Even if conscription wasn’t wrong on a philosophic basis, isn’t it just stupid and counterproductive on a practical basis in our modern world? We are not going to be in any 1st or 2nd generation conflicts where we need to line up a bunch of bullet-catchers to absorb an attack.

    • Tom Kratman

      Because, as Stalin observed, “Quantity becomes quality at some point in time,” further, as we say, “Quantity has a quality all its own,” and finally, because conscription is like any other weapon, “Don’t bring a knife to a gun fight,” so don’t go to an existential war – in the real, not the libertarian fantasy universe – against a serious enemy using conscription, without using it yourself.”

    • Scooby

      Nothing sells conscription as all-American quite as well as quoting Stalin. You gonna give every three draftees one rifle to share, as well? I mean, the second guy can pick it up after the first is killed, and the third guy can pick it up after the second is killed.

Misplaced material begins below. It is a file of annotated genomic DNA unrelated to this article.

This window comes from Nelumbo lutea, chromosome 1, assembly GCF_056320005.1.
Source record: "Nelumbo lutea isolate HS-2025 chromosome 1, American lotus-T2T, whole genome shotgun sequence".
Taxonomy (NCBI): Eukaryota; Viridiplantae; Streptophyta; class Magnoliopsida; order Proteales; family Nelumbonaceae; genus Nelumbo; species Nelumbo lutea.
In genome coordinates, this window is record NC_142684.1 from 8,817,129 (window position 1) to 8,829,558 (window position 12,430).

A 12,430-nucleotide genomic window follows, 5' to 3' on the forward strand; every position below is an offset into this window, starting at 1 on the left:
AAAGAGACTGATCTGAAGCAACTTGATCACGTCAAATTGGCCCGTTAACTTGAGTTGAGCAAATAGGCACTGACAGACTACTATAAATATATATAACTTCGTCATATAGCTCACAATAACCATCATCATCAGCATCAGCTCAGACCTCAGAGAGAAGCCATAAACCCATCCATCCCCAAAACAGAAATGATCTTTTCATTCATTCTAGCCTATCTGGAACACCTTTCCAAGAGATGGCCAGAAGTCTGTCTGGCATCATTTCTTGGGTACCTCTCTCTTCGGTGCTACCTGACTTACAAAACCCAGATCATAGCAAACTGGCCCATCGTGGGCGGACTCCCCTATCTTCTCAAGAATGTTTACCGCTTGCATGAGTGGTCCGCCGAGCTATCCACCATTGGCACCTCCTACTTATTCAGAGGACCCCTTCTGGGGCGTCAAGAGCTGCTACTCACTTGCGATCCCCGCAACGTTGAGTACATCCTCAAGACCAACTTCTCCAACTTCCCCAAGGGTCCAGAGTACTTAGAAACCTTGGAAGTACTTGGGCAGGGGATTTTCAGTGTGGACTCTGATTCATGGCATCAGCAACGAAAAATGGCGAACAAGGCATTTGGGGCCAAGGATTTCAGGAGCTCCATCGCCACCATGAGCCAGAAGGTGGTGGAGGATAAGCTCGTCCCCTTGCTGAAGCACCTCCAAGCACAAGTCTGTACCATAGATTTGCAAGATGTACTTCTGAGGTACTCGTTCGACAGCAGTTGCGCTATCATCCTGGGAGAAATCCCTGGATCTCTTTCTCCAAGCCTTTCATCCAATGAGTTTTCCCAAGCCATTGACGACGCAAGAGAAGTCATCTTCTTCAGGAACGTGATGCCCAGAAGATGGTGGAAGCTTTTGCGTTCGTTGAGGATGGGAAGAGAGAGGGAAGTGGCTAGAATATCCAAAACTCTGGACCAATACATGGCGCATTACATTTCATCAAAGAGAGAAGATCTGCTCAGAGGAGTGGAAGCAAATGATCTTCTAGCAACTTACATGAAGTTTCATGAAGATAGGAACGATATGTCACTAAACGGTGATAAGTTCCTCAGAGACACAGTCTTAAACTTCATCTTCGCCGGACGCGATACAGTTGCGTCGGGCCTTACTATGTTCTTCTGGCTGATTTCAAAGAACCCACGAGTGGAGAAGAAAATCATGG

Why reduce your own combat effectiveness just because the enemy does? I’d rather bring a well-trained, well-motivated army to fight against an enemy’s slaves any day of the week.

    • Ori Pomerantz

      I think Tom Kratman’s point is that if three conscripts could at any point be better than one volunteer, he wants the option to have those three conscripts. Or to conscript four and kill one for malingering to motivate the other two who wouldn’t have volunteered.

    • Tom Kratman

      Because, historically, and properly done, it doesn’t reduce your effectiveness.

    • soft_water

      ie. WW2 firing rates of 40% versus Vietnam firing rates of 98%.

    • Jack Withrow

      It is basic math, especially in the infantry. You need X number of people in the unit for it to function at a reasonable level of combat effectiveness. With conscripts you have a supply of readily available replacements in known quantities, with a volunteer force you do not normally have a readily available pool of replacements. With a volunteer force, you have to either wait for replacements to be trained or raid another unit for said replacements with the reduction in combat effectiveness that entails. Your volunteer force is subject to whims of the population they draw recruits from. In short you may or may not have a ready source of available manpower and you will not be able to count on the number of replacements available for any given period of time. Why do you think the military has to spend so much money on recruitment and retention bonuses?